Odd Man Out is a 1947 film directed by Carol Reed.
It takes place over a single afternoon and evening in an unnamed city in Northern Ireland that is obviously Belfast. Johnny McQueen (James Mason) is the leader of a cell in an unnamed "illegal organization" that is obviously the Irish Republican Army. As the film opens, Johnny and his gang are planning to rob the safe of a local textile mill, seeking cash to fund operations and provide for the dependents of IRA members. The only problem is, the rest of the gang is worried about Johnny's leadership. Johnny was in prison for six months and then he spent six more months in hiding, holed up in the home of his girlfriend Kathleen, and the others have noticed that Johnny seems to have gone a little bit soft. Both Kathleen and Johnny's lancer Dennis urge him to sit the robbery out, but he refuses.
It turns out that they were right to worry. Johnny has a dizzy spell at the worst possible moment as the gang is escaping from the textile mill. He's stopped by a man from the mill, and in the struggle the mill worker is fatally shot and Johnny is seriously wounded in the arm. To make matters worse, he can't get into the car during the frantic getaway and eventually falls out onto the street as the car careens through Belfast. Johnny staggers away and eventually finds a temporary hiding place in an old bomb shelter. He spends the next several hours bouncing around Belfast, getting steadily weaker and weaker from loss of blood, while Dennis and Kathleen try to save him, the police try and catch him, and various civilians either try to stay uninvolved or seek to turn him in for the reward.
- Apathetic Citizens: Most of the people Johnny encounters want nothing to do with him. The ones who do, want to turn him in for the reward.
- Armed Blag: A safe, instead of the usual armored car, but the trope plays out this way with gun-toting tough guys stealing a lot of cash.
- As the Good Book Says...: Near the end, Johnny, who is rapidly fading, starts shouting out from the 13th chapter of 1st Corinthians (the "when I was a child, I spoke as a child" chapter).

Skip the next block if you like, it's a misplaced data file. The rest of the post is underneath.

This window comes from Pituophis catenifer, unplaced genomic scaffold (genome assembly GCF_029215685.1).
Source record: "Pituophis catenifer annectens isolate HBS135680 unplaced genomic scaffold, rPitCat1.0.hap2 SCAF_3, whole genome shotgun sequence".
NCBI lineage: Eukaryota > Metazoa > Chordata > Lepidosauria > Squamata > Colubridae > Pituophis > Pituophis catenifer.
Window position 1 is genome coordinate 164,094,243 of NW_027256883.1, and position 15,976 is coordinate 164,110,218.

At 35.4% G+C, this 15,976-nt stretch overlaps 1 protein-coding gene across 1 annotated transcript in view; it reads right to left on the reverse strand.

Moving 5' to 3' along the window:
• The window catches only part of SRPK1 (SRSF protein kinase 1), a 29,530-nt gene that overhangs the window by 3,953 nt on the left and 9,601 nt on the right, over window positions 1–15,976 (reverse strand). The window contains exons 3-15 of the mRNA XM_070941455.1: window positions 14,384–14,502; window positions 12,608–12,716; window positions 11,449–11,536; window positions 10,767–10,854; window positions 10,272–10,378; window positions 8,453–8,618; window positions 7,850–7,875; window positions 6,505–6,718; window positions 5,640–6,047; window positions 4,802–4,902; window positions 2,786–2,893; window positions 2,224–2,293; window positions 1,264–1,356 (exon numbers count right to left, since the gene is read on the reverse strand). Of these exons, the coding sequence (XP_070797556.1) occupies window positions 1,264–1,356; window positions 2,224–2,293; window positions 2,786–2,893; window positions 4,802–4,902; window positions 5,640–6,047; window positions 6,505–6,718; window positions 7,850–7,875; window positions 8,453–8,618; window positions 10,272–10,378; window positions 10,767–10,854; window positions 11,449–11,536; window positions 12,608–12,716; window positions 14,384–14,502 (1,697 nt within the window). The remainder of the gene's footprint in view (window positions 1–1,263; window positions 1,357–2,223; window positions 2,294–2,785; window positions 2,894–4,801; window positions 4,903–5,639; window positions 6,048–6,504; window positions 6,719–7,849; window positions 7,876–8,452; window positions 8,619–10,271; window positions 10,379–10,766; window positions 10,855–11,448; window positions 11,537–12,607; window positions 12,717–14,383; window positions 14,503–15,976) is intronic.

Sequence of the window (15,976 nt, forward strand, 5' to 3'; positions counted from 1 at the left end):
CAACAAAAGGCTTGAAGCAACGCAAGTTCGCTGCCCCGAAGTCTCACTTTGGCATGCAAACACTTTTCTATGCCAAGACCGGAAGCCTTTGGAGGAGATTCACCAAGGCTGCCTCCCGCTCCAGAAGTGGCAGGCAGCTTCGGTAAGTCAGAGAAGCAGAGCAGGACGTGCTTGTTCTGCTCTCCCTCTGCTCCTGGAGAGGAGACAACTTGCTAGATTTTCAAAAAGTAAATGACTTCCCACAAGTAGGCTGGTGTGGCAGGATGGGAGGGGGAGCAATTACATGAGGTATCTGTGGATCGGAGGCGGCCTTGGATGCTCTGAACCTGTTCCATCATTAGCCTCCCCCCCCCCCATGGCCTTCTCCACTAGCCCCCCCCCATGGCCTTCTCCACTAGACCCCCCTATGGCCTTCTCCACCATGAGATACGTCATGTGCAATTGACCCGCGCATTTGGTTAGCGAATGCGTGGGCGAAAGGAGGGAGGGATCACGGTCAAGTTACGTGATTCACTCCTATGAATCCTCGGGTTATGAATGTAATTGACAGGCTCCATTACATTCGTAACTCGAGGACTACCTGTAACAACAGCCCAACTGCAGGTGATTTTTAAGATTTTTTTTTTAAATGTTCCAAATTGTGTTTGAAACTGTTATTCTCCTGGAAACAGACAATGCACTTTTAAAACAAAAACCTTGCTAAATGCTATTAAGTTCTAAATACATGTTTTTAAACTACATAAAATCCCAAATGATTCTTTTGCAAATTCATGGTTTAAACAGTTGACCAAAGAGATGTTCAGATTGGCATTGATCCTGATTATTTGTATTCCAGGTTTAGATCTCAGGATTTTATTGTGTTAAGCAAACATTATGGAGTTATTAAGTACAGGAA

- Back-Alley Doctor: Tober, who abandoned his medical studies some time ago for reasons unexplained, and is now hanging out with drunks and weirdos like Shell and Lukey. He quite competently sews up Johnny's wound when Johnny is brought to him.
- Blatant Lies: The getaway car driver helps cause the disaster by refusing to back up after Johnny falls out of the car. Later, after they have to report back to Dennis, he insisted that he wanted to go back for Johnny but the other two members of the gang told him not to.
- Chekhov's Gun: The gun at Grandma's house, which Kathleen manages to hide in her coat in a tense scene where the cops are searching the house. It remains in her coat until the ending where she uses it to commit Suicide by Cop.
- Chiaroscuro: Lots of shots of people dashing down dark, damp Belfast streets that are lit dramatically by the beams of streetlights. These shots are dramatically reminiscent of some shots in Reed's other classic, The Third Man.
- Crazy Cat Lady: Not cats and not a lady. But Shell the derelict is a weird old man who lives in a shabby room that's crammed full of birds in cages.
- Downer Ending: Johnny and Kathleen are within sight of the ship that will bear them to safety when the cops chase them down. Kathleen, knowing there's no escape, pulls out a gun and commits Suicide by Cop. Kathleen and Johnny die, we pan up to the Albert Memorial Clock, and the movie ends.
- Extremely Short Timespan: A little more than eight hours. There's a scene with the robbery planning, then the Albert Clock is heard striking four during the robbery, and at the end the clock is heard striking midnight.
- Face Framed in Shadow: How Johnny is framed as he's trying to hide from the two young lovers who have snuck into the bomb shelter for sex.
- Fictional Counterpart: An "illegal organization" in the opening credits, and referred to after as "the organization" by its members. It's the IRA.